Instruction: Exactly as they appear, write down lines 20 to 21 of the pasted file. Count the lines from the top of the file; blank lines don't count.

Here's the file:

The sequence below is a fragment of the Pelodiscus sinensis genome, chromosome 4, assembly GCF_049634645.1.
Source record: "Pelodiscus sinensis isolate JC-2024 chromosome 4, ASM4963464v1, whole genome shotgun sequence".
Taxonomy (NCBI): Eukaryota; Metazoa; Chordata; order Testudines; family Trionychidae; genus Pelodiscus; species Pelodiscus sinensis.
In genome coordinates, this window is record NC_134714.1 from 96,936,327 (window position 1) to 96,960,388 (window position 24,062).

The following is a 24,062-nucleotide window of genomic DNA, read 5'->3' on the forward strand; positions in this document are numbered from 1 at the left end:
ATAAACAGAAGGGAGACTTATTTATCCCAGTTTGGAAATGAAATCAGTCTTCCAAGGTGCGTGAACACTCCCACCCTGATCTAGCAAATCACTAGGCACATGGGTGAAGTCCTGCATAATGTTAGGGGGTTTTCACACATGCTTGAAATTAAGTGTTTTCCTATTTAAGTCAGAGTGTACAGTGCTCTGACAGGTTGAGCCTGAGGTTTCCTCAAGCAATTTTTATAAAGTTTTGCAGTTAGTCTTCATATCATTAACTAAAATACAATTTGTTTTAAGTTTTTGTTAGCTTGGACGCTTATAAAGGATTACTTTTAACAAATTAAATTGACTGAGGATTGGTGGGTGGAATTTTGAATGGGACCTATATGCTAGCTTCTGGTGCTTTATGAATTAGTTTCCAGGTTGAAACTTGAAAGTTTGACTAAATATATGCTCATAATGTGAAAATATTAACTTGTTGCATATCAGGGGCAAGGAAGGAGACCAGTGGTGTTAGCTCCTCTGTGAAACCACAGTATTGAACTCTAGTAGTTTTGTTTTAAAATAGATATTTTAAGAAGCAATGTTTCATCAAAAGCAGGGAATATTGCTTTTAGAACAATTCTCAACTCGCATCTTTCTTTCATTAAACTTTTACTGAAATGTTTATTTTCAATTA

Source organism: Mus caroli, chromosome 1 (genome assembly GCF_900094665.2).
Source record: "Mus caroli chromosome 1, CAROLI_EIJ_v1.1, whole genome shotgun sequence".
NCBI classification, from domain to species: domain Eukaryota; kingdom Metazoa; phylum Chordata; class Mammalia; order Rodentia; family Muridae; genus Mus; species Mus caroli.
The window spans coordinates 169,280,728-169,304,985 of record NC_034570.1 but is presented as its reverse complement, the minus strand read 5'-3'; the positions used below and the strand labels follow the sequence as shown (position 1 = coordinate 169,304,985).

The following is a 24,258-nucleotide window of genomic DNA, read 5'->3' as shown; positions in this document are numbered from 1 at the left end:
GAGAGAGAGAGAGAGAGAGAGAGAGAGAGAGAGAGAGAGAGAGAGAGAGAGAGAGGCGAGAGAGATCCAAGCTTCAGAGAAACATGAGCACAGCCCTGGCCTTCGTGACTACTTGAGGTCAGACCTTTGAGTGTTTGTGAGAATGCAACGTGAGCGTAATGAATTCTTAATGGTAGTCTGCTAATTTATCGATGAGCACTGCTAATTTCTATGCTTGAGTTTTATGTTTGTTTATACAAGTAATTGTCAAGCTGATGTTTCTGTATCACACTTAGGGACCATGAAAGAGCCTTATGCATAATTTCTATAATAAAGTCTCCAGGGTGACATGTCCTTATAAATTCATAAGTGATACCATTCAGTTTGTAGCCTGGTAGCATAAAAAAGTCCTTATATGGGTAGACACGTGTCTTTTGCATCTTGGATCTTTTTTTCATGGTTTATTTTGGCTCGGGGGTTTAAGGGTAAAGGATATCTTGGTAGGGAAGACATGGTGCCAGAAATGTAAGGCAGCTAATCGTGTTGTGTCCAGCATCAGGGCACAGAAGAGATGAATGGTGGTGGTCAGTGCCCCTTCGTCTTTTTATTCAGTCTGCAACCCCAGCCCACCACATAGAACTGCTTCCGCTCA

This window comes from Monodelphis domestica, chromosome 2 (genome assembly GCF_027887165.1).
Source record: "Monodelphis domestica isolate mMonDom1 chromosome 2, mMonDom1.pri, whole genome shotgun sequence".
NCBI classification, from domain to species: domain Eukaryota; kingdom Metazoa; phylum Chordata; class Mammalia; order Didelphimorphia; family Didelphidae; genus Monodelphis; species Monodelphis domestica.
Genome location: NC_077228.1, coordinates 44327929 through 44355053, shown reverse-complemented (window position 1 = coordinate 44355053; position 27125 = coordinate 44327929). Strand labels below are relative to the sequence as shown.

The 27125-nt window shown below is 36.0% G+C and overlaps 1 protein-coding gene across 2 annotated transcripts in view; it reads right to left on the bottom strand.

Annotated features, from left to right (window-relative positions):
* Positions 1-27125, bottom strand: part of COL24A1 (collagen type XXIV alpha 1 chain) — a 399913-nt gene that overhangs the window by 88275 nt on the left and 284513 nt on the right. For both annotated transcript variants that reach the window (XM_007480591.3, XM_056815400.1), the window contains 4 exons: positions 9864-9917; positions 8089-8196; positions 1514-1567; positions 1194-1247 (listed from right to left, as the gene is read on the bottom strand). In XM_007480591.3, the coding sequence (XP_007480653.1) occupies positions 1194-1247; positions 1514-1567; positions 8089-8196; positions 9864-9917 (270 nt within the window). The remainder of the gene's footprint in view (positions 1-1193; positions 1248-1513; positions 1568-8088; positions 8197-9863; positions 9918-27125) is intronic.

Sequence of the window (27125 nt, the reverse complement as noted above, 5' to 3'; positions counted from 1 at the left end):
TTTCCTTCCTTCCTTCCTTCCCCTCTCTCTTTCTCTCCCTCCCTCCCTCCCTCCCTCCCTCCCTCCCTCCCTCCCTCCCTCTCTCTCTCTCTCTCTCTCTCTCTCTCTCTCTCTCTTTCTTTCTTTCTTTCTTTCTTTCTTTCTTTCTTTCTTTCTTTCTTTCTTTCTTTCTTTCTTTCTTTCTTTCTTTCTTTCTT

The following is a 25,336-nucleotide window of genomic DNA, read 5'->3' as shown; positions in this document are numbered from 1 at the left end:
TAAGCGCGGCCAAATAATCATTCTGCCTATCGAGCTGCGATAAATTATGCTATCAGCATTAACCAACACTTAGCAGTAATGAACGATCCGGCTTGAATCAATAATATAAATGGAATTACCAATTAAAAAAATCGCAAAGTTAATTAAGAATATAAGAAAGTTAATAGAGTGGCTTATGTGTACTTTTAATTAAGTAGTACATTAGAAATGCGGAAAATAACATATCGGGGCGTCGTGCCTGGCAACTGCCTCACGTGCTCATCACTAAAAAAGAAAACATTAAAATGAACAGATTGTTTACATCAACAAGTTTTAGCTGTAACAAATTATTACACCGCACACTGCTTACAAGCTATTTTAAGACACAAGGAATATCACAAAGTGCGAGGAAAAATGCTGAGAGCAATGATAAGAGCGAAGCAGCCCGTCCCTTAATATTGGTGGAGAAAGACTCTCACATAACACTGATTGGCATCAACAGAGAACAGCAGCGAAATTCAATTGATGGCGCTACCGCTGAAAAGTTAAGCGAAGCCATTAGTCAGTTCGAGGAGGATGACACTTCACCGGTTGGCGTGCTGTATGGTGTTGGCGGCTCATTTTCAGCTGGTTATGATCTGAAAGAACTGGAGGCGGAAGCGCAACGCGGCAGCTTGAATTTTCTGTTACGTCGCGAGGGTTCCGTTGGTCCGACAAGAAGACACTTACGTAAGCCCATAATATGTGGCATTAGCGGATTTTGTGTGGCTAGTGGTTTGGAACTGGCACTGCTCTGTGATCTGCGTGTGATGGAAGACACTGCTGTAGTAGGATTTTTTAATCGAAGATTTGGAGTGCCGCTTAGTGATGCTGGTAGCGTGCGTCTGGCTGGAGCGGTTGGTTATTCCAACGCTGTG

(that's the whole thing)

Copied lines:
Sequence of the window (27125 nt, the reverse complement as noted above, 5' to 3'; positions counted from 1 at the left end):
TTTCCTTCCTTCCTTCCTTCCCCTCTCTCTTTCTCTCCCTCCCTCCCTCCCTCCCTCCCTCCCTCCCTCCCTCCCTCCCTCTCTCTCTCTCTCTCTCTCTCTCTCTCTCTCTCTCTTTCTTTCTTTCTTTCTTTCTTTCTTTCTTTCTTTCTTTCTTTCTTTCTTTCTTTCTTTCTTTCTTTCTTTCTTTCTTTCTT